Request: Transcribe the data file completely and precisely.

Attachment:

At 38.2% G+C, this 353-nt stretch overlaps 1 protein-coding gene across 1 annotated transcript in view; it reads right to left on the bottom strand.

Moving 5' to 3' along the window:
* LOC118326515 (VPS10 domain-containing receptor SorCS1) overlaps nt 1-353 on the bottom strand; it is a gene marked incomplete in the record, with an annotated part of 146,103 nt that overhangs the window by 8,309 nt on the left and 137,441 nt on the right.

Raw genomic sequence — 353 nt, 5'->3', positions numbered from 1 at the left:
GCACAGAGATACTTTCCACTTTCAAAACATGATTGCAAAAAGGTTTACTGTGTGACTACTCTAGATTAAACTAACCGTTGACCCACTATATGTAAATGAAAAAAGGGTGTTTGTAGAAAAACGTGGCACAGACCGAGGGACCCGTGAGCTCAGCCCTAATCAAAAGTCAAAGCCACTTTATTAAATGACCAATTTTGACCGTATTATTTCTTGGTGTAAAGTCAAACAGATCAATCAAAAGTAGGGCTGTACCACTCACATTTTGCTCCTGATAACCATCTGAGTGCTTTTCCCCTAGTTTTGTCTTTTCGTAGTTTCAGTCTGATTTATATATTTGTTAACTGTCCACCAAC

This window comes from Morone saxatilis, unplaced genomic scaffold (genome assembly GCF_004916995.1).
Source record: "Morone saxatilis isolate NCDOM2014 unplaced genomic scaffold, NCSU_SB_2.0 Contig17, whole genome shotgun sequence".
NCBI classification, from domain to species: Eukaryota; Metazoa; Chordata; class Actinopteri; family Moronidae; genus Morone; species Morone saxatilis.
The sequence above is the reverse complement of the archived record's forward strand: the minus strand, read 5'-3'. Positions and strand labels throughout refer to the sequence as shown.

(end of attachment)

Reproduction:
At 38.2% G+C, this 353-nt stretch overlaps 1 protein-coding gene across 1 annotated transcript in view; it reads right to left on the bottom strand.

Moving 5' to 3' along the window:
* LOC118326515 (VPS10 domain-containing receptor SorCS1) overlaps nt 1-353 on the bottom strand; it is a gene marked incomplete in the record, with an annotated part of 146,103 nt that overhangs the window by 8,309 nt on the left and 137,441 nt on the right.

Raw genomic sequence — 353 nt, 5'->3', positions numbered from 1 at the left:
GCACAGAGATACTTTCCACTTTCAAAACATGATTGCAAAAAGGTTTACTGTGTGACTACTCTAGATTAAACTAACCGTTGACCCACTATATGTAAATGAAAAAAGGGTGTTTGTAGAAAAACGTGGCACAGACCGAGGGACCCGTGAGCTCAGCCCTAATCAAAAGTCAAAGCCACTTTATTAAATGACCAATTTTGACCGTATTATTTCTTGGTGTAAAGTCAAACAGATCAATCAAAAGTAGGGCTGTACCACTCACATTTTGCTCCTGATAACCATCTGAGTGCTTTTCCCCTAGTTTTGTCTTTTCGTAGTTTCAGTCTGATTTATATATTTGTTAACTGTCCACCAAC

This window comes from Morone saxatilis, unplaced genomic scaffold (genome assembly GCF_004916995.1).
Source record: "Morone saxatilis isolate NCDOM2014 unplaced genomic scaffold, NCSU_SB_2.0 Contig17, whole genome shotgun sequence".
NCBI classification, from domain to species: Eukaryota; Metazoa; Chordata; class Actinopteri; family Moronidae; genus Morone; species Morone saxatilis.
The sequence above is the reverse complement of the archived record's forward strand: the minus strand, read 5'-3'. Positions and strand labels throughout refer to the sequence as shown.